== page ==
Tensions returned on Sunday when Biden senior adviser Symone Sanders said in a clip of a CNN interview tweeted out by Sanders national press secretary Briahna Joy Gray that “the CDC and folks have said it’s safe out there for Tuesday.”
“That’s wrong,” Joy Gray tweeted Sunday. “The only guidance we have so far is that we should not gather in groups of 50 people or more. I’m sure it’s an honest mistake, but this is a public health crisis.”
Those thoughts, and the platform they were made on, caused unease Monday morning from Kristen Clarke, the president and executive director of the Lawyers’ Committee for Civil Rights Under Law.
“In a moment where you have four states in the midst of conducting primary elections tomorrow, statements like this are deeply concerning,” Clarke said before Ohio moved to push off its primary until June. “I think that social media plays a role here in ensuring that people are not manipulating the platform to discourage voting, discourage voters from participating.”
The debate night remark also drew quick concern from some including Neera Tanden, president of the Center for American Progress, who tweeted just after midnight “Is the Sanders campaign telling people not to vote on Tuesday?”
“This is a low point. Even for you,” Joy Gray responded. “I don’t know if you love or care about any immune compromised people, but I do. Please try not to make this a craven political issue for once.”
But by the end of the day Monday, Ohio was backtracking on its earlier safety claim as it worked to move back in person voting to June 2.
In recent days, Sanders has been willing to admit that the primary hasn’t gone the way he had once hoped. But he and his larger campaign orbit have continued to be defiant about Biden and the challenges they fear he can have in the general election.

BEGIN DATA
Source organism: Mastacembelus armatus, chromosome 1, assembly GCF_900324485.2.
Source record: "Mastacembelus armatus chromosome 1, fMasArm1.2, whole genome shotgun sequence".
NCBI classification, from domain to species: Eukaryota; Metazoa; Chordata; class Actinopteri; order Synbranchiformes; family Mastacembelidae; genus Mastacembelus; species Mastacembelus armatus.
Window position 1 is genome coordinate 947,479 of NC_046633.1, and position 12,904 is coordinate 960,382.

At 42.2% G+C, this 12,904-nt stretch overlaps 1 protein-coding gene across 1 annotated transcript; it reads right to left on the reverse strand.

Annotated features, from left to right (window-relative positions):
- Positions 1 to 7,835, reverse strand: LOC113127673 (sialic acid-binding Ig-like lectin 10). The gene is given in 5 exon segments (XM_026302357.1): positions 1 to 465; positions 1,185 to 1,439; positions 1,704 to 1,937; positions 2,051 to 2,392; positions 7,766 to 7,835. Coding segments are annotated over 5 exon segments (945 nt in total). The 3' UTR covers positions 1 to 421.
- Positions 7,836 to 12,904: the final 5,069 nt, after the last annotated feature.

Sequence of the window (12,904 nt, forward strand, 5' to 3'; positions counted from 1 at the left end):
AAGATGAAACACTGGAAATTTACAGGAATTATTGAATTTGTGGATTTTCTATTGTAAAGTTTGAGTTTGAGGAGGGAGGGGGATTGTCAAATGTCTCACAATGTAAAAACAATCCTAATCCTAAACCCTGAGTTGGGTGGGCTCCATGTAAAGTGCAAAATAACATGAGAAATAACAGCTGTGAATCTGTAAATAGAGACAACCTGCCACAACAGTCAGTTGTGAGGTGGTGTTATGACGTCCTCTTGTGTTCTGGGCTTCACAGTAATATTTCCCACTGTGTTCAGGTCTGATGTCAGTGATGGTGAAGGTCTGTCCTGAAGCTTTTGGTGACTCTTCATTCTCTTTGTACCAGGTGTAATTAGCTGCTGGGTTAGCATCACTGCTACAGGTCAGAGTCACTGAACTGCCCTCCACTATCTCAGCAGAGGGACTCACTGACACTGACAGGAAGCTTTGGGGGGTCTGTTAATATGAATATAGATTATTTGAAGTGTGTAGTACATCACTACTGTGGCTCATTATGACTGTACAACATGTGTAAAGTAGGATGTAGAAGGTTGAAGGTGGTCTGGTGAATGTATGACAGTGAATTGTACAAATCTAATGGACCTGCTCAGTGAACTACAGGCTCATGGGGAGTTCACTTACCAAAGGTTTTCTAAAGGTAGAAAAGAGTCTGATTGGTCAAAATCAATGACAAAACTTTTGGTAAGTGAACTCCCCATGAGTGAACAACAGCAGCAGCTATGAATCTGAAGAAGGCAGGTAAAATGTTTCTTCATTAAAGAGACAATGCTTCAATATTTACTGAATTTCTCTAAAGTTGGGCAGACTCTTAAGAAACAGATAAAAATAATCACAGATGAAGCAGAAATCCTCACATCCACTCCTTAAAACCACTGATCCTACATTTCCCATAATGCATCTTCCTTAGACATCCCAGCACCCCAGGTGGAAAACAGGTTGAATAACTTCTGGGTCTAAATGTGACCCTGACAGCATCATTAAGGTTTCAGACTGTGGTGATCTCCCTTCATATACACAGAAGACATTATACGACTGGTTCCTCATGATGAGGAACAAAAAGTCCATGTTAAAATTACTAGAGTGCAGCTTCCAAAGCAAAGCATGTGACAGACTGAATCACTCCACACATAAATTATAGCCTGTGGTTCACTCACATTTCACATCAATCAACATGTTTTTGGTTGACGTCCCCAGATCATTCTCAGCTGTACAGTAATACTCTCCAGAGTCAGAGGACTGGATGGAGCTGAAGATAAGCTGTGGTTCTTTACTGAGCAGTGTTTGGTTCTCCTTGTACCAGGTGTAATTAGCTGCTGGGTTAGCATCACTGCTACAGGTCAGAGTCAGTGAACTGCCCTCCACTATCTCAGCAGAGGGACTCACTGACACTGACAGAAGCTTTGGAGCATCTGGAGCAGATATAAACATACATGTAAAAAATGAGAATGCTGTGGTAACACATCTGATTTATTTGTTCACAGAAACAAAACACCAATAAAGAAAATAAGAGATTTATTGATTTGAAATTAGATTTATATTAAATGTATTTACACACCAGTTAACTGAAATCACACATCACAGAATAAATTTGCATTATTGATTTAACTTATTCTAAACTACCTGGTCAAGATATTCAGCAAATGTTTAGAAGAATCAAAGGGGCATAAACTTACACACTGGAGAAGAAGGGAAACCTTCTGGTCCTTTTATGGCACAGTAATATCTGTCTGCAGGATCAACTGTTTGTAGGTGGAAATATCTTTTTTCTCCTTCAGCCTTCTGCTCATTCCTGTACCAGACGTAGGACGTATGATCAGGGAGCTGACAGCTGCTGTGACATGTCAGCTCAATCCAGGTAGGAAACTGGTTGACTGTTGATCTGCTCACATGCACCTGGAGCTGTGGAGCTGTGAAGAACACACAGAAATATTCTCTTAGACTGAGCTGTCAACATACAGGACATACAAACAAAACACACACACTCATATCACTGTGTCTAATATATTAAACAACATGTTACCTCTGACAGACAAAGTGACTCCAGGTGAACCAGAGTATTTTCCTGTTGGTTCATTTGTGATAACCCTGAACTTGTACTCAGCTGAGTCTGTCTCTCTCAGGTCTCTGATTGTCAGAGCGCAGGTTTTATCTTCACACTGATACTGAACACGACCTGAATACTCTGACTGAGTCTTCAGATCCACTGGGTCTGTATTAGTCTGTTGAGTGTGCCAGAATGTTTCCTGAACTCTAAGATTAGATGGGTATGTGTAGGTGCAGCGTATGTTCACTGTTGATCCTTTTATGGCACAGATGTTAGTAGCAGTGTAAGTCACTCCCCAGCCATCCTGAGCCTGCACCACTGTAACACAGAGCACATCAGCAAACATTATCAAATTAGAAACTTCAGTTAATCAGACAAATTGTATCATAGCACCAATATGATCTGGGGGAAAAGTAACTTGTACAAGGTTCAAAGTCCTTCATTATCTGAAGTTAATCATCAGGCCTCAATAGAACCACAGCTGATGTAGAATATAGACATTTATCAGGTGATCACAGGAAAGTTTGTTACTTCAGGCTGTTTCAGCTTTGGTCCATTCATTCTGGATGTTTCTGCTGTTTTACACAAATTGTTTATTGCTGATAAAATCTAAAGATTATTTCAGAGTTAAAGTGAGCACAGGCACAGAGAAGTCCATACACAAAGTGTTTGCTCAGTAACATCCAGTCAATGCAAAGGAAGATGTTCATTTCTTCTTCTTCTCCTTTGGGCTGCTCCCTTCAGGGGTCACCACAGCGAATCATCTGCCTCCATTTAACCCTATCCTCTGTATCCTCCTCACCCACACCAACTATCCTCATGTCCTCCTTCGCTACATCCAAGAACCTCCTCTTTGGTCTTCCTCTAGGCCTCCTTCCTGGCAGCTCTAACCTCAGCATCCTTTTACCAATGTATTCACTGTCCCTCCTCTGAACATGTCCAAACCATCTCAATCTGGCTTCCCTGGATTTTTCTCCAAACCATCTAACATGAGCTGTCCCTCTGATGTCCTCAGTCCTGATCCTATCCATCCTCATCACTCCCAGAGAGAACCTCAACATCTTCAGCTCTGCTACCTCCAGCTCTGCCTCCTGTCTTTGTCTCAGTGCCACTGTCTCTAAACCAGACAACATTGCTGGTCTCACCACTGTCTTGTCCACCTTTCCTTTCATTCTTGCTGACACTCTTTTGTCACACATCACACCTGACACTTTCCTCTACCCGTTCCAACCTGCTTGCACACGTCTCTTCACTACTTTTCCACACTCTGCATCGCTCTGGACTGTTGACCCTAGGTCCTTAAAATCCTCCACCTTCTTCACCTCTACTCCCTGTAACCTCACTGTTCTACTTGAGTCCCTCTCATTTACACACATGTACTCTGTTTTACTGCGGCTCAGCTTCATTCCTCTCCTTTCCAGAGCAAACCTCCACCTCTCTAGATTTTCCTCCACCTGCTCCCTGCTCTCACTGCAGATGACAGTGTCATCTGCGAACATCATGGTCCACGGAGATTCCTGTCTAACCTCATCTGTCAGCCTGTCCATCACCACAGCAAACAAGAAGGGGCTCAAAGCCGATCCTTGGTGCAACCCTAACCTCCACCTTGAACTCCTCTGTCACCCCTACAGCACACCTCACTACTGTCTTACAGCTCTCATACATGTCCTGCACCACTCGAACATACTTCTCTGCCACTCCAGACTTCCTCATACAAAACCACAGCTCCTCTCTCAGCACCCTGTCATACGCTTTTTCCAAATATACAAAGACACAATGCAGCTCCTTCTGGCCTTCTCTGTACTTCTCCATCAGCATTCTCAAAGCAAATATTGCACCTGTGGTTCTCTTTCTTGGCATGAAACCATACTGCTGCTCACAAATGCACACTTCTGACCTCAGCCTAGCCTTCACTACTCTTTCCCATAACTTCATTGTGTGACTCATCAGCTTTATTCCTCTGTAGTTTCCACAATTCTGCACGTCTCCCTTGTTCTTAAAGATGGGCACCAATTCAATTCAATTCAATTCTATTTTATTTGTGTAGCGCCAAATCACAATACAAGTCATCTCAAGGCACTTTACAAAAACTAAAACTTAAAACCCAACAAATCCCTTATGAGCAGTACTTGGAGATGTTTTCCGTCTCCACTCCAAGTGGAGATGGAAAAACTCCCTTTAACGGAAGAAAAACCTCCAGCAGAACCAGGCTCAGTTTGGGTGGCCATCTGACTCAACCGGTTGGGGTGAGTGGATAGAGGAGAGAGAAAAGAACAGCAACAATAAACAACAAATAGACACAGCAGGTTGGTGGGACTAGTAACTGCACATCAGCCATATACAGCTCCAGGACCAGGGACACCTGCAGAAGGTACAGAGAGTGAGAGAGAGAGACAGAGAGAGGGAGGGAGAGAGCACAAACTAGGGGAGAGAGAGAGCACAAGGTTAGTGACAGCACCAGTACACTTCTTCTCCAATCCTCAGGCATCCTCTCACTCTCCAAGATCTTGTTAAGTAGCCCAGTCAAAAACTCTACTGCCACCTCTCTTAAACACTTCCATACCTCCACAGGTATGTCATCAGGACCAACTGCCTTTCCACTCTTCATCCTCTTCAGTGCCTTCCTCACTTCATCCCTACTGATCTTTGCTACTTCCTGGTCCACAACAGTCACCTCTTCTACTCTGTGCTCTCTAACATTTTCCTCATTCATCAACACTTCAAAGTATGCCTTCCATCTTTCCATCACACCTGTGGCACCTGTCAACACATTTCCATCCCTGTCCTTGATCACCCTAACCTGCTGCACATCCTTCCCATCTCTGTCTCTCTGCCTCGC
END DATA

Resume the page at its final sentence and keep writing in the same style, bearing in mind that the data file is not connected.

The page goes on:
Tuesday’s contests may also prove to be a difficult test for Sanders. During his 2016 primary run against former Secretary of State Hillary Clinton, the Vermont Independent carried none of them as his chances at winning the Democratic nomination dwindled.
A strong showing from Biden Tuesday would become the latest surge of support over a month-long span that completely reshaped the Democratic race. Starting in South Carolina and winding through decisive wins on Super Tuesday and wins that wounded Sanders in Michigan and Missouri, Biden has gone from risking becoming an afterthought to the likely Democratic nominee.
Both Biden and Sanders held virtual campaign events Monday as they tried to make their final pitch to voters in a way neither would have preferred under normal circumstances.
The Sanders event was a musical affair with Jim James of My Morning Jacket playing on a large stage with a rotating set of Sanders pictures behind him before Neil Young made his own remote appearance after surrogates championed the senator’s cause. James played on a large stage with a rotating set of Sanders pictures behind him.
During Sanders’ personal segment, he took time to once again disagree with Biden’s electability argument.
“We are reaching out to people who are non-traditional type voters,” Sanders said. “Now to be honest with you, we’ve had problems getting some of those non-traditional voters to vote in the primaries, but I think they’ll be there on election day.”
On Monday night, Biden and his wife, Dr. Jill Biden, held a tele-town hall with community members from Arizona, Florida, Illinois, and Ohio, part of an ongoing series of remote events his campaign is test-running in the wake of the coronavirus outbreak. Former Surgeon General Vivek Murthy also joined the call.
“We’re going to follow the guidelines offered by state public health officials,” Biden said, acknowledging voters may feel worried about standing in line to cast their ballots during the pandemic. “Three of the states believe that can be done by separation in lines and washing down machines, etc.”
As another day passes and fears about the virus continue, concerns about how it could impact voting well into the year are becoming apparent.
The virus is “absolutely going to impede the vote,” said Gostin, the Georgetown professor, and it may haunt more than just the immediate future of the 2020 Democratic contests.
“It’s not just the primaries,” he said. “There’s every possibility that COVID-19 will come raging back seasonally and reach another zenith in November during the presidential election.”
—With additional reporting by Hanna Trudo